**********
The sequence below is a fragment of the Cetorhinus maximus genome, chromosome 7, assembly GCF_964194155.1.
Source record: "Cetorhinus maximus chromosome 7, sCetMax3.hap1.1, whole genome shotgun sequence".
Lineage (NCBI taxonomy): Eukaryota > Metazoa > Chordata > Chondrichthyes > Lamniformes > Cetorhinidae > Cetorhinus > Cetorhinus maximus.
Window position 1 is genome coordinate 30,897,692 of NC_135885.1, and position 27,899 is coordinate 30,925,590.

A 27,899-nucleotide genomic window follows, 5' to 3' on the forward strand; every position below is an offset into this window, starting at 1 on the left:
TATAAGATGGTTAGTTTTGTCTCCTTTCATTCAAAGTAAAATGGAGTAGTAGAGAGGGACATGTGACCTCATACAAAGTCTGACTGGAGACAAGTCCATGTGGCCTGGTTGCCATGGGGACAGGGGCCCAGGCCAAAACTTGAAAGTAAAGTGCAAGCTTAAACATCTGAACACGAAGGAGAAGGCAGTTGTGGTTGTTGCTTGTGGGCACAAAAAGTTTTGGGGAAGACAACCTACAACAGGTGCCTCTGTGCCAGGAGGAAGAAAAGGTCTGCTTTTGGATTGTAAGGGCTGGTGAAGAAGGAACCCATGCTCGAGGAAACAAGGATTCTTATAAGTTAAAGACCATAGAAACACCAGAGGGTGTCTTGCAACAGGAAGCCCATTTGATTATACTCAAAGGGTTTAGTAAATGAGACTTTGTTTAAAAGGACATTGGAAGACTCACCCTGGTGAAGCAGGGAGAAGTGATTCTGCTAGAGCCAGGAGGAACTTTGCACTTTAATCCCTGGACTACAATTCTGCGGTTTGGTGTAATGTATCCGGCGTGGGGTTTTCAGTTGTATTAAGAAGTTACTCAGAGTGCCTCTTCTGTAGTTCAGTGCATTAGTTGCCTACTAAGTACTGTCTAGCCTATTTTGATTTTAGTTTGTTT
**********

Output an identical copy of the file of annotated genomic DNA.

The sequence below is a fragment of the Cetorhinus maximus genome, chromosome 7, assembly GCF_964194155.1.
Source record: "Cetorhinus maximus chromosome 7, sCetMax3.hap1.1, whole genome shotgun sequence".
Lineage (NCBI taxonomy): Eukaryota > Metazoa > Chordata > Chondrichthyes > Lamniformes > Cetorhinidae > Cetorhinus > Cetorhinus maximus.
Window position 1 is genome coordinate 30,897,692 of NC_135885.1, and position 27,899 is coordinate 30,925,590.

A 27,899-nucleotide genomic window follows, 5' to 3' on the forward strand; every position below is an offset into this window, starting at 1 on the left:
TATAAGATGGTTAGTTTTGTCTCCTTTCATTCAAAGTAAAATGGAGTAGTAGAGAGGGACATGTGACCTCATACAAAGTCTGACTGGAGACAAGTCCATGTGGCCTGGTTGCCATGGGGACAGGGGCCCAGGCCAAAACTTGAAAGTAAAGTGCAAGCTTAAACATCTGAACACGAAGGAGAAGGCAGTTGTGGTTGTTGCTTGTGGGCACAAAAAGTTTTGGGGAAGACAACCTACAACAGGTGCCTCTGTGCCAGGAGGAAGAAAAGGTCTGCTTTTGGATTGTAAGGGCTGGTGAAGAAGGAACCCATGCTCGAGGAAACAAGGATTCTTATAAGTTAAAGACCATAGAAACACCAGAGGGTGTCTTGCAACAGGAAGCCCATTTGATTATACTCAAAGGGTTTAGTAAATGAGACTTTGTTTAAAAGGACATTGGAAGACTCACCCTGGTGAAGCAGGGAGAAGTGATTCTGCTAGAGCCAGGAGGAACTTTGCACTTTAATCCCTGGACTACAATTCTGCGGTTTGGTGTAATGTATCCGGCGTGGGGTTTTCAGTTGTATTAAGAAGTTACTCAGAGTGCCTCTTCTGTAGTTCAGTGCATTAGTTGCCTACTAAGTACTGTCTAGCCTATTTTGATTTTAGTTTGTTT